Not A Jennifer Lawrence Thing, Taking Nude Selfies Is Becoming More Common, Says Aussie Study
By Vittorio Hernandez | September 3, 2014 8:29 AM EST
The scandal created by the nude photo leak of actress Jennifer Lawrence has brought to public attention the Internet-age phenomenon of the nude selfie since it showed that the A-list actress didn't just took a few snaps but at least 60 images, based on what the hacker got from iCloud.
And with the hacker's claim that he has 100 more naked selfies of other Hollywood actresses, it becomes apparent that the practice of taking photos of one's self in his or her birthday suit is pretty common not only among the youth but even those in their 30s, 40s and 50s.
A recent study in Australia confirmed that this social media habit is pretty common and not just a Jennifer Lawrence thing. The study, released in June, found that three of five male Aussies who are users of the app Snapchat admitted to sending sexual content, which presumes it includes their nude selfies. Among female Aussies, it was one in five, reports the Herald Sun.
Outside Australia, other studies indicated 10 per cent of young people have taken a nude selfie and sent it usually through mobile phone, while 20 per cent admitted having naked selfie images of other people.
"There's no single demographic doing this - any sexually active person with access to technology can do it," said Dr Laurent Rosewarne, pop culture researcher at the University of Melbourne, quoted by News.com.au.
She added that sexting is part of the courtship ritual now.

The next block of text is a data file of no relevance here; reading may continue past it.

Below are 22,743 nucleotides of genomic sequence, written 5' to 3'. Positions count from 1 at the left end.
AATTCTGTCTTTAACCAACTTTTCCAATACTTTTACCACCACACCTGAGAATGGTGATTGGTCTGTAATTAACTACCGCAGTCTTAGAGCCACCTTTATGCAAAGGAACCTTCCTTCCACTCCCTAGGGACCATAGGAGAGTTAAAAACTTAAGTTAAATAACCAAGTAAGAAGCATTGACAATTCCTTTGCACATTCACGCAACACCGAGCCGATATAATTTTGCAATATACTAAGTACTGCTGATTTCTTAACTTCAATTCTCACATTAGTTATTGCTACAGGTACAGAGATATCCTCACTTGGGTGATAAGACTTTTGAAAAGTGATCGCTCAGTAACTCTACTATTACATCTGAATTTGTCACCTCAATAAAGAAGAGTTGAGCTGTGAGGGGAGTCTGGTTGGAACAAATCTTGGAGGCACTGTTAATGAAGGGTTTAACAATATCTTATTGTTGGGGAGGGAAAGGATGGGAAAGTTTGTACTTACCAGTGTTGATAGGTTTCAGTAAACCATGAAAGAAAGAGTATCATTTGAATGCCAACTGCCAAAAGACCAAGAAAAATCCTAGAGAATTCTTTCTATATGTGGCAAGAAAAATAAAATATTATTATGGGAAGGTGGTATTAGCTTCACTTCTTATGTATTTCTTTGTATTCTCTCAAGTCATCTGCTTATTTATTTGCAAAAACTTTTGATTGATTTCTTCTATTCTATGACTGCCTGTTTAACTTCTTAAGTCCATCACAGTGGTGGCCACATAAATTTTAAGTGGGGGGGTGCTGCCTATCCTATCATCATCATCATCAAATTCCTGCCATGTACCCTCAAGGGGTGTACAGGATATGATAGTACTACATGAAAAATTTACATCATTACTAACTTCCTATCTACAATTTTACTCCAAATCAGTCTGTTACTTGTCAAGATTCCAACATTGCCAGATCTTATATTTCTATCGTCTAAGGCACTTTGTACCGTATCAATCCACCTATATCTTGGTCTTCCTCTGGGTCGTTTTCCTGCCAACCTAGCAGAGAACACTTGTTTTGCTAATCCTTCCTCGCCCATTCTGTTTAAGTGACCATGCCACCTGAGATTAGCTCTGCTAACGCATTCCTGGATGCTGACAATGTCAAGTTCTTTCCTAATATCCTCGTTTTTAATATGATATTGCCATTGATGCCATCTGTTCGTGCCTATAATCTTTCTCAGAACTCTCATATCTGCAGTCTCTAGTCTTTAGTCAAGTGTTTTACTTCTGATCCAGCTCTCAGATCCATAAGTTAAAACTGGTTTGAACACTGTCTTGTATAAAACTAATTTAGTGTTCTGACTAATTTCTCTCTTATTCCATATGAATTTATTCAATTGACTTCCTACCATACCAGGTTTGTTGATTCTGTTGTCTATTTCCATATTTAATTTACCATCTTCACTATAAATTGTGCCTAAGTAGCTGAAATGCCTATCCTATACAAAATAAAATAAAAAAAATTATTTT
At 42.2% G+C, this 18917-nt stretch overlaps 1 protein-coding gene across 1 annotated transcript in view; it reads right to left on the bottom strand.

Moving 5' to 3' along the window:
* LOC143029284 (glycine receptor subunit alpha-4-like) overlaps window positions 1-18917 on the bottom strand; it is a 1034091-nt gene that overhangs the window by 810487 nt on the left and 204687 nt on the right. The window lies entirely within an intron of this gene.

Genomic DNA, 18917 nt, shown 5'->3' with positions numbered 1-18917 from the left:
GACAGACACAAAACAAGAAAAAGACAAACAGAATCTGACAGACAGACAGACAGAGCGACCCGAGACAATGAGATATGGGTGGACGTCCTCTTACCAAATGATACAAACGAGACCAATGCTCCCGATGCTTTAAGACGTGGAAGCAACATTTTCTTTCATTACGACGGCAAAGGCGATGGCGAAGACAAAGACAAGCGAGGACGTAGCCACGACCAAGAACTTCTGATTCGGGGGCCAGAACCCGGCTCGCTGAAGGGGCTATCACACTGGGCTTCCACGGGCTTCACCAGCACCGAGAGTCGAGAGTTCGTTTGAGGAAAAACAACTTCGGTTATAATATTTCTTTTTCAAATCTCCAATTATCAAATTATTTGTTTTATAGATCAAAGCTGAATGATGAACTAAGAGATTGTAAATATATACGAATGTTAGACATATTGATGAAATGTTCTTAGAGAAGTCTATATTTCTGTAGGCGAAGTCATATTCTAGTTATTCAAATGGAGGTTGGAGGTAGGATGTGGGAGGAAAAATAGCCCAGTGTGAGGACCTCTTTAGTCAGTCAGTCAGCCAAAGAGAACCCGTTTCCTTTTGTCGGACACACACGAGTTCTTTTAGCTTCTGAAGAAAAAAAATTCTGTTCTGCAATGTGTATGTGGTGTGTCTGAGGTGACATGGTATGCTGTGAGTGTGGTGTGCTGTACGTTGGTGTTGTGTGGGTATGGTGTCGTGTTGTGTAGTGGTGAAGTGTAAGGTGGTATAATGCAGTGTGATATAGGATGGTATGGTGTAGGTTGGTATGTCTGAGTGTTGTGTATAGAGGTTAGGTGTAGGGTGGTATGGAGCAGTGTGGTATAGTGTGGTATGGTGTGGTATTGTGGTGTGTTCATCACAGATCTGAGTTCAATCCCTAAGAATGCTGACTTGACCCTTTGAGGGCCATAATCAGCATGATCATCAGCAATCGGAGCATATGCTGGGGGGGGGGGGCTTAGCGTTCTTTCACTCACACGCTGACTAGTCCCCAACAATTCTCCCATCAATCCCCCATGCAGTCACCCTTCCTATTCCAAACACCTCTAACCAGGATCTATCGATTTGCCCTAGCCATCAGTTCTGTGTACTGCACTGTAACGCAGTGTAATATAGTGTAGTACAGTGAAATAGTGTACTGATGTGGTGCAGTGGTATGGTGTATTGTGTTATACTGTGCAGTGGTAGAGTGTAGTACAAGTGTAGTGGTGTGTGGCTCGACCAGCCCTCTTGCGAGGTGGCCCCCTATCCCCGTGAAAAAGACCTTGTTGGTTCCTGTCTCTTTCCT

Sex therapist Somerset Maxwell noted the fast change in people's attitude when it comes to sharing their nude photos to people they know. She said that five years ago, few women would take photos of their breasts or their bodies wearing only nighties and send them to a male. But now, she knows of some female friends who send their naked body shots via Snapchat to their husbands who are at work.
Rosewarne pointed out that what is happening is not an indicator that people have become more risqué since sharing intimate photos with loved ones has been happening over time. However, "a lot more people are doing it simply because of the tools available to them."
But while taking nude selfies and sharing them with close friends has gained public acceptance, hacking a cloud service and stealing naked images of other people - whether they are celebrities or ordinary folks - is a crime. Even the act of retweeting or reposting such images with dubious method of sourcing makes a person accessory to a crime, wrote The Age columnist John Birmingham.
He added, "They debase every woman whose image they shared, and they shamed themselves in doing so."
As for the ordinary folks who believe only celebrities like Jennifer would be victimised by hackers, they are advised to be cautious with whom to share their nude selfies because a simple wrong click could create bigger personal problems like what happened in this video below.
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